Director: Lewis Teague
Dee Wallace Stone/Donna
Daniel Hugh Kelly/Vic
An unfaithful wife (Dee Wallace Stone) gets her just desserts when she finds herself stranded on a deserted farm in her broken down Pinto with her young brat (Pintauro). The kicker is that there’s a rabid St-Bernard that’s waiting for the duo to step out of the vehicle so he can bite the living shite out of them. Yippee!
"Cujo" is based on one of Stephen King’s early novels. I haven’t read the book but I can safely say that the movie probably doesn’t live up to it.
First off, I’m all for character development but this puppy just dragged a little bit too much for my liking. It takes like an hour to finally get going! What made it even more painful to watch was that I had trouble caring about the characters themselves and their journey. I couldn’t sympathize with the cheating wife (Wallace Stone), the whiny kid (Pintauro), the pushover husband (Hugh Kelly) or Donna’s lover (Stone) who looks like he has cheese on his balls (puke). I wanted them all to become “Scooby-Snacks” and therefore the first hour of the flick didn’t mean much to me.
The film also failed me on a story level. For example, I hated the way Steve’s (Stone) character arc ended (he’s spoken about). He deserved a worse fate and we certainly deserved to see him chewed to “Kibbles 'n Bits”! Another no-no would have to be the dumb-arse character decisions. Like locking a screen door to keep a rabid dog out (smart move, Einstein) or finding your dead friend and instead of going straight for the gun, you wander around looking for a damn phone. But my fav stupid move was having Donna NOT shoot the dog once he was finally down. I know, I know… the killer always has to come back for seconds (that slasher rule applies to canines too, I guess) but it made the heroine look like a really dumb beeyatch.
On a positive note, the film’s polished directing and its last half-hour made it kind of worthwhile. Lewis Teague captures the rural surroundings with a penchant towards atmosphere and makes the final thirty minutes pretty exhilarating. There’s nothing like seeing a psycho St-Bernard slam his head against a car door in rage to get my blood pumping. I also dug the themes which the movie brought up (which I hear are more prominent in the book). The first being that some nightmares do come true and the second being karma; where even though we atone for our sins, they still come back to bite us in the ass. In Donna’s case, she shouldn’t have cheated on her boy with the town’s “man-whore” and her punishment for that is having a rabid pooch hunting her down. Kind of liked that angle.
"Cujo" does go about it the right way. It takes the time to build its characters and then tosses them in a dark situation. Unfortunately for me, I just didn’t like the characters or the dumb things they did. I was rooting for the pup to eat them the whole way. Maybe I was feeling cold hearted when I saw the flick…I don’t know…EAT THEM CUJO! EAT THEM ALL GODAMMIT!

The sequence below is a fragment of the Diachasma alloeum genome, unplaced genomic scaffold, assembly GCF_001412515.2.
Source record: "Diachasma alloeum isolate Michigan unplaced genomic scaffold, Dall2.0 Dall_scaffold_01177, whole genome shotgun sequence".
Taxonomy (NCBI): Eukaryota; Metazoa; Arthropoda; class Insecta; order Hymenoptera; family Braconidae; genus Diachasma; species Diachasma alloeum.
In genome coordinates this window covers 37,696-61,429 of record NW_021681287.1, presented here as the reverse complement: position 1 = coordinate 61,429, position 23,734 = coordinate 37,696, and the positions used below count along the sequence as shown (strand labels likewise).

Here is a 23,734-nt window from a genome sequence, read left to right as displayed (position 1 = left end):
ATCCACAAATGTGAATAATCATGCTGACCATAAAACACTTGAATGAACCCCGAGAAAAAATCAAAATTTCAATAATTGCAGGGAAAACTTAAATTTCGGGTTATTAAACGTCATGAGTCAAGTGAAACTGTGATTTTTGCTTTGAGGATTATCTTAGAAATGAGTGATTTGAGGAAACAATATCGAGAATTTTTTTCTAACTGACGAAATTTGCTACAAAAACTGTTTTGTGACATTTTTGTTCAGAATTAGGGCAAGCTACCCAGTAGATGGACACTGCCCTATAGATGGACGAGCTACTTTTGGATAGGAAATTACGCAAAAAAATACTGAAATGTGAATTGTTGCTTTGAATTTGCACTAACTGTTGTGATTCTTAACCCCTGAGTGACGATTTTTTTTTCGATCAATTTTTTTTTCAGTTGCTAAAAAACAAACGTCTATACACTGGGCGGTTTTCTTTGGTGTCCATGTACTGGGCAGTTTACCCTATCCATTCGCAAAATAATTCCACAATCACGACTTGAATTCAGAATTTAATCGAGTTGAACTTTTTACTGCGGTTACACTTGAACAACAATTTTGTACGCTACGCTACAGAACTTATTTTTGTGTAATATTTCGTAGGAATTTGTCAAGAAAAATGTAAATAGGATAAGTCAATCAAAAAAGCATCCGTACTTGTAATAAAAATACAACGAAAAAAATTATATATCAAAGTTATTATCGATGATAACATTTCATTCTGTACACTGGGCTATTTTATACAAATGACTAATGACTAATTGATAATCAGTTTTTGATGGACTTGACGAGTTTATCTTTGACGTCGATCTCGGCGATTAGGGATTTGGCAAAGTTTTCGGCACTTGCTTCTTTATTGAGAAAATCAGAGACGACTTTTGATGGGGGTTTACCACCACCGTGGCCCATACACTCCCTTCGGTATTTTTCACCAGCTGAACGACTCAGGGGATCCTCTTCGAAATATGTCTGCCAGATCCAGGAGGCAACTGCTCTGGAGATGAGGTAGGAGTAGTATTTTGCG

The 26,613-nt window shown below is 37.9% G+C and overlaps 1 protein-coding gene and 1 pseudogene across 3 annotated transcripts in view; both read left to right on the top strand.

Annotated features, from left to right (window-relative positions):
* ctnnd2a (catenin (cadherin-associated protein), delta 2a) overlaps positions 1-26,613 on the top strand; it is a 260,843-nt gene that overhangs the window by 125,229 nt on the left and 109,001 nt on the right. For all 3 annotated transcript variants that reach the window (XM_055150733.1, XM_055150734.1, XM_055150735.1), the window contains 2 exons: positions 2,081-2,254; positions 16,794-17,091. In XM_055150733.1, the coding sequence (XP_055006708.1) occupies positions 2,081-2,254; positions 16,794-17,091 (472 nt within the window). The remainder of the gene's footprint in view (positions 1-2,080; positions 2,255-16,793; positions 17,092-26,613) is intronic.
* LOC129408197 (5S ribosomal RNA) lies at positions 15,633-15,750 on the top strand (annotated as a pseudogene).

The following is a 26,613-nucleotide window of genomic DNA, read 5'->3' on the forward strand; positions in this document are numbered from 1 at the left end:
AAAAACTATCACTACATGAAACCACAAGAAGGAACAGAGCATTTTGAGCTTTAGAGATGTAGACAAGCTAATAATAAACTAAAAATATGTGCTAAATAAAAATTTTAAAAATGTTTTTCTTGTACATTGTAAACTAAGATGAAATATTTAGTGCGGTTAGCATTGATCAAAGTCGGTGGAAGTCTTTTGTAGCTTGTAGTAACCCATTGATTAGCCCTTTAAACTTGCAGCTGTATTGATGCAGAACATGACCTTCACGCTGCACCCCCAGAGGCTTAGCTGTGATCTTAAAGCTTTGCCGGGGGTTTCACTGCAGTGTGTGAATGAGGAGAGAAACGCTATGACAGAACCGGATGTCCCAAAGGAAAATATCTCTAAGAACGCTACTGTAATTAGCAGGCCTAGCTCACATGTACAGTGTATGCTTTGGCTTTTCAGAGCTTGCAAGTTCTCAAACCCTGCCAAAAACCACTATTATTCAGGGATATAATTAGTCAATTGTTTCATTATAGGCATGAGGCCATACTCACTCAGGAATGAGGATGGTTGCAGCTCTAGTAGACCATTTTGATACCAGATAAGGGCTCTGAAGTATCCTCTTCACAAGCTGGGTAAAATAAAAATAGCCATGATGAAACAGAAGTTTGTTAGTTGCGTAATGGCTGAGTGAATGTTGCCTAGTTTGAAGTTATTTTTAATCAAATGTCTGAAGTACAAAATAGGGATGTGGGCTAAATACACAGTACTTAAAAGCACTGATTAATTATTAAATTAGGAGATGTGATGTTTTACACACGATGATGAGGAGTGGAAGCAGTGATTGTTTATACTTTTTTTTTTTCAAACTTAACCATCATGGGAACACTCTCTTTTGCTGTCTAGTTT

Bloody dog bites and Christopher Stone’s beard.
Dee Wallace Stone (Donna) hits all of the right emotional notes but alas, I just didn’t like who she played...a cheating bitch. Danny Pintauro (Tad) also does well but I’m just not too fond of kids crying, it irritates me so he kind of tested my nerves. Daniel Hugh Kelly (Vic) gives a decent showing as the cuckold husband, I felt bad for the guy…poor chump. Christopher Stone (Steve), in my opinion, is totally miscast as the town’s “hot stuff”. Shave the beard dude and by the way, it’s called a SHOWER…look into it.
T & A
Christopher Stone shirtless…urg…no female stuff here worth mentioning…dammit!
Teague showcases some really nice shots. I loved the slow motion upside down shot of the kid jumping on his bed or the shot of the family at the kitchen table, separated by the door windows…very symbolic. He also slaps in some kool atmosphere (loved the fog scene) and handles his suspense well. Good show but it's too bad the script wasn’t up to par.
The “Cujo” theme by Charles Bernstein is creepy enough and effective.
Maybe you’ll like the characters more than I did, but I just couldn’t warm up to them. That lessened the film’s impact on me BIG TIME! Cujo is still worth a pat on the back for its thrilling last half-hour but it's really too bad that the whole of the film wasn’t tight enough. More rabid dog attacks; less dumb moves and more likeable characters would have done the trick. Sit doggie…sit…
Five St-Bernards were used for the film. They also used a mechanical head and a dude in a dog suit.
Cujo is an ancient Indian term that means: unstoppable force.
Stephen King had a drug/alcohol problem at the time that he wrote "Cujo". I read in a few interviews that he doesn’t remember writing the book.